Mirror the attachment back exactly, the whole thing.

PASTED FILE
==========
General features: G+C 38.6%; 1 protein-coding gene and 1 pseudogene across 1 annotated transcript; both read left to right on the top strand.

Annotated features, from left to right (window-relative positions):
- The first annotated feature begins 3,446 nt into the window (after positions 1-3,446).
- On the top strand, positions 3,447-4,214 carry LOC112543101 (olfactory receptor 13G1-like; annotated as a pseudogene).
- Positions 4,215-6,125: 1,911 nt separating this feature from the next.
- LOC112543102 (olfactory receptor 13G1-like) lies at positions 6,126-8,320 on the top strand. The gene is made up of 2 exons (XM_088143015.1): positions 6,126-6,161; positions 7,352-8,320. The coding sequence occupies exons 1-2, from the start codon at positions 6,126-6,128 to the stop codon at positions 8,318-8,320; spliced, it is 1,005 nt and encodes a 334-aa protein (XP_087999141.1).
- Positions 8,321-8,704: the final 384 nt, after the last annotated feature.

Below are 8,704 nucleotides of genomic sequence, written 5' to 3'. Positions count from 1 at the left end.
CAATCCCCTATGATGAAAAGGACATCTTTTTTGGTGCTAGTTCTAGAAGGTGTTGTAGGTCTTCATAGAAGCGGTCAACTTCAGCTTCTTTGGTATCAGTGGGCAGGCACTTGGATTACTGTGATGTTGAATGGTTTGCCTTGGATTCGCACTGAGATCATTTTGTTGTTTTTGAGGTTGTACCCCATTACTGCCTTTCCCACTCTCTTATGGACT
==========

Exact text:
General features: G+C 38.6%; 1 protein-coding gene and 1 pseudogene across 1 annotated transcript; both read left to right on the top strand.

Annotated features, from left to right (window-relative positions):
- The first annotated feature begins 3,446 nt into the window (after positions 1-3,446).
- On the top strand, positions 3,447-4,214 carry LOC112543101 (olfactory receptor 13G1-like; annotated as a pseudogene).
- Positions 4,215-6,125: 1,911 nt separating this feature from the next.
- LOC112543102 (olfactory receptor 13G1-like) lies at positions 6,126-8,320 on the top strand. The gene is made up of 2 exons (XM_088143015.1): positions 6,126-6,161; positions 7,352-8,320. The coding sequence occupies exons 1-2, from the start codon at positions 6,126-6,128 to the stop codon at positions 8,318-8,320; spliced, it is 1,005 nt and encodes a 334-aa protein (XP_087999141.1).
- Positions 8,321-8,704: the final 384 nt, after the last annotated feature.

Below are 8,704 nucleotides of genomic sequence, written 5' to 3'. Positions count from 1 at the left end.
CAATCCCCTATGATGAAAAGGACATCTTTTTTGGTGCTAGTTCTAGAAGGTGTTGTAGGTCTTCATAGAAGCGGTCAACTTCAGCTTCTTTGGTATCAGTGGGCAGGCACTTGGATTACTGTGATGTTGAATGGTTTGCCTTGGATTCGCACTGAGATCATTTTGTTGTTTTTGAGGTTGTACCCCATTACTGCCTTTCCCACTCTCTTATGGACT